If storing energy from renewable sources (solar, wind, waves or tides) is the problem, use any transient electricity surplus to pump water back upstream into the reservoirs of already existing hydroelectric dams.

Perhaps the biggest problem of all is the DOE playing hide the salami. Half a century into the nuclear age, it still has no operational long-term storage facility for highly radioactive nuclear waste, neither at Yucca Mountain nor anywhere else. Nor does anyone else (France, China, India, ...) Waste stored on-site at existing nuclear power plants is subject to a determined terrorist attack. And if the US insists on expanding its reliance on nuclear power, containing rogue states with hidden agendas (Iran?) will prove nigh-on impossible.

Ergo: nuclear power is a bad idea. The hydrogen economy is a bad idea. Combining the two is a really bad idea. I much prefer the DOEs advocacy of diesel as a motor fuel.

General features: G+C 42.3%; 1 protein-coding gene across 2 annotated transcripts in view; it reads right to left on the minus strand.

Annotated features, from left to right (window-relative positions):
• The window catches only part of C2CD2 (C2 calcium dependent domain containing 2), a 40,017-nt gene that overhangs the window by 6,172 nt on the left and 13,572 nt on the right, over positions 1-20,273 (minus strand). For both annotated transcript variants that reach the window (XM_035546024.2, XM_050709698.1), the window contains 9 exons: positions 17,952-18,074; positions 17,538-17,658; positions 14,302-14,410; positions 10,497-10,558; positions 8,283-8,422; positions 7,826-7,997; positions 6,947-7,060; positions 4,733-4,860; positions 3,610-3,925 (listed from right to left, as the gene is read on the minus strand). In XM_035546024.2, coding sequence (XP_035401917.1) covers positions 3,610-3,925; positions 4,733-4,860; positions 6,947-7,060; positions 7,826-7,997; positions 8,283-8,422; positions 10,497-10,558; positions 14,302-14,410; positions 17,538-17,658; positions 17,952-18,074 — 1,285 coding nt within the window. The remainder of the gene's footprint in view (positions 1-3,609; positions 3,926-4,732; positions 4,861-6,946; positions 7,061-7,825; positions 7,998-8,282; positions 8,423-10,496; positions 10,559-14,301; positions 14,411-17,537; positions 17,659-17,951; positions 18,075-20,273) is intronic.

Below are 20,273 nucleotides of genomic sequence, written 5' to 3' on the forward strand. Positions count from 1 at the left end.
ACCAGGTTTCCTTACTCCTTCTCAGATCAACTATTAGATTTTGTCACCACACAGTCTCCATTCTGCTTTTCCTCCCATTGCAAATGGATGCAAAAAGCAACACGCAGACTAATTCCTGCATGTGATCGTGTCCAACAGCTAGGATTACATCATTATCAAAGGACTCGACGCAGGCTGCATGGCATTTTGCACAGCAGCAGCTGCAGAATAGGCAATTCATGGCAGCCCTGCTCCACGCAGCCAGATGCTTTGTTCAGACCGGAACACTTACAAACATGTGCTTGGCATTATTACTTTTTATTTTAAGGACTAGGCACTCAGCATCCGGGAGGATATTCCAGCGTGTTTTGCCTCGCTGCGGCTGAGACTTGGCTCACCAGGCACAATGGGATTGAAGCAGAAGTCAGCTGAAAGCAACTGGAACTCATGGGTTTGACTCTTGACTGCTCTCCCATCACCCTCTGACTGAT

John W.

The article above highlights powerfully the one largest drawback of the hydrogen economy: it takes an absolutely huge amount of energy to produce the hydogen gas in the first place, before it can power anything. Sure hydrogen burns clean, etc, etc. No one would argue that. That shouldn't be the point.

When it takes many many times more energy to make a thousand units of hydrogen energy than the equivalent units of energy from any other fuel source, whatever it may be, the advantage is all gone. We're talking huge conversion losses here. Hydrogen can never be cleaner in the end. You have to burn tons and tons of conventional fuels to get your hydrogen for your hydrogen car, so where are the environmental benefit in the end? You're worse off than better, you're just never told this. The only way that the hydrogen economy can ever be feasible/cleaner in the end is if it is all somehow produced from green energy sources, but it still won't be efficient. This huge political push for hydrogen makes no sense. Electricity makes waaaay more sense.